For most high school students in their freshman and sophomore years, college may seem to be hovering in the far distant future. And parents, reluctant to pressure their children, may not broach the subject. In truth, it’s almost never too early to at least begin the process of choosing a college.
While your children are young, an occasional visit to a local college or university can kick start the thought process without pressure. If the family is traveling on vacation, try stopping at a school or two in other locations and ask your student what they think.
Conversations about college can become more frequent as your son or daughter enters middle school. Encourage them to give some thought to what type of school they might like to attend, or have some general talks about where in the country (or the world) they might see themselves going to college. Eighth grade is also a good time to talk seriously about the choice of courses in high school and firming up plans for extracurricular and athletic activities.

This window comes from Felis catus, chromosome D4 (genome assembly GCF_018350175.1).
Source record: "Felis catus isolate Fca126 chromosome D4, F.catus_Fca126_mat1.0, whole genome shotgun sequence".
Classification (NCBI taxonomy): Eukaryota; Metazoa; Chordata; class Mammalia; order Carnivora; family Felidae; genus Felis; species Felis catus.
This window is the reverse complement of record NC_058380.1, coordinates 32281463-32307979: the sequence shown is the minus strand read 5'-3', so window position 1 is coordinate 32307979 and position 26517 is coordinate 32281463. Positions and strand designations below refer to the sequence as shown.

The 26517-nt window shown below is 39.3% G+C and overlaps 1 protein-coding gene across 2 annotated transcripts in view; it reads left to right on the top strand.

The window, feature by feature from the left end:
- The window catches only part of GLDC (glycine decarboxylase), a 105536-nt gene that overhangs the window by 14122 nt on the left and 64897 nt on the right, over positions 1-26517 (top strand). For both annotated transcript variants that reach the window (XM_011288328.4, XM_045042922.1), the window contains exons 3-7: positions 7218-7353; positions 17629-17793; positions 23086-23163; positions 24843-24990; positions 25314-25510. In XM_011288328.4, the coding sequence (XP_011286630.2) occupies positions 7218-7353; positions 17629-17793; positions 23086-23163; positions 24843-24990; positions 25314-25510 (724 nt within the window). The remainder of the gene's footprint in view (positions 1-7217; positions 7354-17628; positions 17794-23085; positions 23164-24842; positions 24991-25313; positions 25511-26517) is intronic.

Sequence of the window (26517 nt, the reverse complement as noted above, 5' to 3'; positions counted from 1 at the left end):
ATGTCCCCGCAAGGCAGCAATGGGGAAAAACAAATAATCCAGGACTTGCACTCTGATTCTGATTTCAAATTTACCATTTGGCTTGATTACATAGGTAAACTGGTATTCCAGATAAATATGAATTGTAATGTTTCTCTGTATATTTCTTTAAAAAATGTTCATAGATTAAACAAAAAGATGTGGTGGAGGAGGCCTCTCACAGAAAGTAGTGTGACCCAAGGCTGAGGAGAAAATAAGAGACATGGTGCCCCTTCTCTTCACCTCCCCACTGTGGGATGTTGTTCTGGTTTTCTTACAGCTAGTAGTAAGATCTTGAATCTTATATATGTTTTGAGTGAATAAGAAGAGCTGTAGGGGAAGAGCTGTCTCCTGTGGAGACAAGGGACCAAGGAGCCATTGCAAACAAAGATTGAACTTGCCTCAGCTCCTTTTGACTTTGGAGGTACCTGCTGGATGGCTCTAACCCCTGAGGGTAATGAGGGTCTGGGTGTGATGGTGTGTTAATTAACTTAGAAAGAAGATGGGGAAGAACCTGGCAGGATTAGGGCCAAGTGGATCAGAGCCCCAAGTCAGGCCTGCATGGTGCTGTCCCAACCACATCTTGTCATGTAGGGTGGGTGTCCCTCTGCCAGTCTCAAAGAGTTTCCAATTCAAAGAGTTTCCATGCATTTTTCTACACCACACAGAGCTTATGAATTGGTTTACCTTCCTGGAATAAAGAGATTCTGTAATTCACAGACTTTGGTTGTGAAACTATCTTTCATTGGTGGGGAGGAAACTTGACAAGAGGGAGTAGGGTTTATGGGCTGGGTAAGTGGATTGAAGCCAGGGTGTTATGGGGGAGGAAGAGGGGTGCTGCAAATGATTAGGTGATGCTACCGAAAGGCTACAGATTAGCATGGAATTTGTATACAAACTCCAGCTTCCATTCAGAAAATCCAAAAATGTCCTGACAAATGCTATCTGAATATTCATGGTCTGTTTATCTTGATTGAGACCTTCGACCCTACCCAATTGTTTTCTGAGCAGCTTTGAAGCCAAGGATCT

As your student moves into the world of high school, more concrete questions might crop up, and it is a good time to bring up the topic of financing college in a non-threatening way. You will regret it later if the subject of paying for college doesn’t come up until their senior year. Make sure your student knows they should be looking at all possibilities, and stress that there are many factors at play in college choice. The summers during high school offer the chance for students to consider taking advantage of a program or two on campus at colleges and universities, whether athletic or academic-based. This will offer the opportunity to “test drive” a school, live in a dorm, and get the feel of being a college student.
Though it’s impossible to eliminate stress completely when it comes to college admission, beginning to tackle the topic early can at the very least help to ease the whole family gradually into the process.